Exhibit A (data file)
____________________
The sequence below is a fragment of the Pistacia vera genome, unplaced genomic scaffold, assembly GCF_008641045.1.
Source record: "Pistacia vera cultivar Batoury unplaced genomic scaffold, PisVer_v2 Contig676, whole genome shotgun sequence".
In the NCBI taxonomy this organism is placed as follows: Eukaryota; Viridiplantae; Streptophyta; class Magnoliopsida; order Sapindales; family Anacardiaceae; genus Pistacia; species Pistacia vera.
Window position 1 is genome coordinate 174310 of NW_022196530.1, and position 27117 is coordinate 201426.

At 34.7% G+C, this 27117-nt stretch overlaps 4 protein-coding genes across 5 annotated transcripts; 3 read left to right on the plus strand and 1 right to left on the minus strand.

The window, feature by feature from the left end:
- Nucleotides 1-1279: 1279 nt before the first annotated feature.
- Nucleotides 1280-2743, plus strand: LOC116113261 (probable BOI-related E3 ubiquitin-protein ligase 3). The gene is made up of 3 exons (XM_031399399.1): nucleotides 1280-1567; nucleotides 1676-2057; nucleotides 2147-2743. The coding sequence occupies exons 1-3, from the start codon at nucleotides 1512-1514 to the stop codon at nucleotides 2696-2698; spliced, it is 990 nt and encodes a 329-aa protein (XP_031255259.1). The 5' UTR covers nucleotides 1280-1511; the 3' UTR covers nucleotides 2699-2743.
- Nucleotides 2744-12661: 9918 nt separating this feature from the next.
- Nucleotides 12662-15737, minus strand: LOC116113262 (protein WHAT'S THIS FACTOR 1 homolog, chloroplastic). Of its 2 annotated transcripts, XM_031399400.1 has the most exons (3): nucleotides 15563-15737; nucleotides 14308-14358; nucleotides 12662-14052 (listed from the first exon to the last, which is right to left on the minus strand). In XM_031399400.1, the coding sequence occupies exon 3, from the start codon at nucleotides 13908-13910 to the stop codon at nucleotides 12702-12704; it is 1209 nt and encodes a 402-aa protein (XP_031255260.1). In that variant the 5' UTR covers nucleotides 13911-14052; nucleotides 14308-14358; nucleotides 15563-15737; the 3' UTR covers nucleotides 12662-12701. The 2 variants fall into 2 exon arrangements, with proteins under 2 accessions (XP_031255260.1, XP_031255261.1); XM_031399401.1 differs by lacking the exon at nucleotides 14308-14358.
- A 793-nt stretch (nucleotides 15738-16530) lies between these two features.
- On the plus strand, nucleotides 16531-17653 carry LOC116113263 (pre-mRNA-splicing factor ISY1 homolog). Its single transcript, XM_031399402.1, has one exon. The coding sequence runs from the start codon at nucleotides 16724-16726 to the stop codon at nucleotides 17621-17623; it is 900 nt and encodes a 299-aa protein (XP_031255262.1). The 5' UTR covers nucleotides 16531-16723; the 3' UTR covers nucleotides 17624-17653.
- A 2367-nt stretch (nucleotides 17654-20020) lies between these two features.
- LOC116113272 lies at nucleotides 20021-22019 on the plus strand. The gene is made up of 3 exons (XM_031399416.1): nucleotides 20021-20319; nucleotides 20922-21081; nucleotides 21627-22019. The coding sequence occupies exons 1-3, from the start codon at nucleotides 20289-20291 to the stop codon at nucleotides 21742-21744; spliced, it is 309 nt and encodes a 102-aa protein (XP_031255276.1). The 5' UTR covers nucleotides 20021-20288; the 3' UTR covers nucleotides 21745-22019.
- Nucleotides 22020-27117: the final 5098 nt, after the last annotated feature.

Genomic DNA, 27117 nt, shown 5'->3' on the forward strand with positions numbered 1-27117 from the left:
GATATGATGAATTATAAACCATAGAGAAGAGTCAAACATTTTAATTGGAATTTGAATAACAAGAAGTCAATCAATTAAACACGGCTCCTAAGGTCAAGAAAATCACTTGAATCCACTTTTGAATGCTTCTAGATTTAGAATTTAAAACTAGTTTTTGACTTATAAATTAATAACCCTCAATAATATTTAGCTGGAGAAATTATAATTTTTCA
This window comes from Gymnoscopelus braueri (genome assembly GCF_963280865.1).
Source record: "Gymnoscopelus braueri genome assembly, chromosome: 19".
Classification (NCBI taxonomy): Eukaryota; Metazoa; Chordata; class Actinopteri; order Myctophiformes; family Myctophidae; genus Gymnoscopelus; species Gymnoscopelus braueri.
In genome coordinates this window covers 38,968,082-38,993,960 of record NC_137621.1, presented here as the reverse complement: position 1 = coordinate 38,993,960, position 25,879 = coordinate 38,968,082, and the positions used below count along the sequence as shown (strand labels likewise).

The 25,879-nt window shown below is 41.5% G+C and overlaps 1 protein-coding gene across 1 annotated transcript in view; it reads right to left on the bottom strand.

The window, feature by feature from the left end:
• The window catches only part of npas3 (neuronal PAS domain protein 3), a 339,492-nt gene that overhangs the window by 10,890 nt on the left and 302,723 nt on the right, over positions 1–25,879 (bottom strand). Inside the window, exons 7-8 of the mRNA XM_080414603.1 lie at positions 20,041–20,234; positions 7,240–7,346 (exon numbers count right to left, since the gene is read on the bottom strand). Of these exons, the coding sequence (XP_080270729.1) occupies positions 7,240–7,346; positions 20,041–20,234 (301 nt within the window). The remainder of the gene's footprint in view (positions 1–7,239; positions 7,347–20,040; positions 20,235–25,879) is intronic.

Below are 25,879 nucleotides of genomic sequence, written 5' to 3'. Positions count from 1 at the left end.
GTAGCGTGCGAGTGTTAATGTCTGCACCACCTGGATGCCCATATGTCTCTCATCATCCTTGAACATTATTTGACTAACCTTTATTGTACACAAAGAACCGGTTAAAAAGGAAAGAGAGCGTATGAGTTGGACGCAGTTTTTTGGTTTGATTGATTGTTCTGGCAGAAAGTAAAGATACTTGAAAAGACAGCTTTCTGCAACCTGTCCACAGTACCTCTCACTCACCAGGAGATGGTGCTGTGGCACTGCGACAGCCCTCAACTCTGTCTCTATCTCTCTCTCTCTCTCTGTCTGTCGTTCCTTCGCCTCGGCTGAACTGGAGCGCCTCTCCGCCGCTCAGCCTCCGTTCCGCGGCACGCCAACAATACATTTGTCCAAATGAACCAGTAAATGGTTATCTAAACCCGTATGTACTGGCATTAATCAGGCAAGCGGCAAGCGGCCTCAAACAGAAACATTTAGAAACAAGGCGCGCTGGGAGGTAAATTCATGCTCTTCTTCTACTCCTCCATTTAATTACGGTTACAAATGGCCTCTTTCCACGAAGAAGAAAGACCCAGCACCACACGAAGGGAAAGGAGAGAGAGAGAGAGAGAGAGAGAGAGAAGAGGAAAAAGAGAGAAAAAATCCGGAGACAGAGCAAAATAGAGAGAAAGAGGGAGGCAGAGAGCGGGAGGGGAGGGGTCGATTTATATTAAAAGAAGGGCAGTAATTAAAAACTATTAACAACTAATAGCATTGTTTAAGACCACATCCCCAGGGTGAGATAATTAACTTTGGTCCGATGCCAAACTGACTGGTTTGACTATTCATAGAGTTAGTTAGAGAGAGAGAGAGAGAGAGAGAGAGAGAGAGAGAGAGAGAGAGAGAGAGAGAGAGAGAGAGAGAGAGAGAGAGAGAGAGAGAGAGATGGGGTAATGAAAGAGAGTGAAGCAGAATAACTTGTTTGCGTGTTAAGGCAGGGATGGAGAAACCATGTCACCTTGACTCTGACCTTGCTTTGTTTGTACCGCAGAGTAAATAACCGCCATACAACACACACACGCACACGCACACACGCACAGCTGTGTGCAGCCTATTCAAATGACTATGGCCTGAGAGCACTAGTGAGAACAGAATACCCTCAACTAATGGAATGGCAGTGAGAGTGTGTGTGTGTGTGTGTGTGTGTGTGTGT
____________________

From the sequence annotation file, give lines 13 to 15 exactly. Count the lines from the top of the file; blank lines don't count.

- A 2367-nt stretch (nucleotides 17654-20020) lies between these two features.
- LOC116113272 lies at nucleotides 20021-22019 on the plus strand. The gene is made up of 3 exons (XM_031399416.1): nucleotides 20021-20319; nucleotides 20922-21081; nucleotides 21627-22019. The coding sequence occupies exons 1-3, from the start codon at nucleotides 20289-20291 to the stop codon at nucleotides 21742-21744; spliced, it is 309 nt and encodes a 102-aa protein (XP_031255276.1). The 5' UTR covers nucleotides 20021-20288; the 3' UTR covers nucleotides 21745-22019.
- Nucleotides 22020-27117: the final 5098 nt, after the last annotated feature.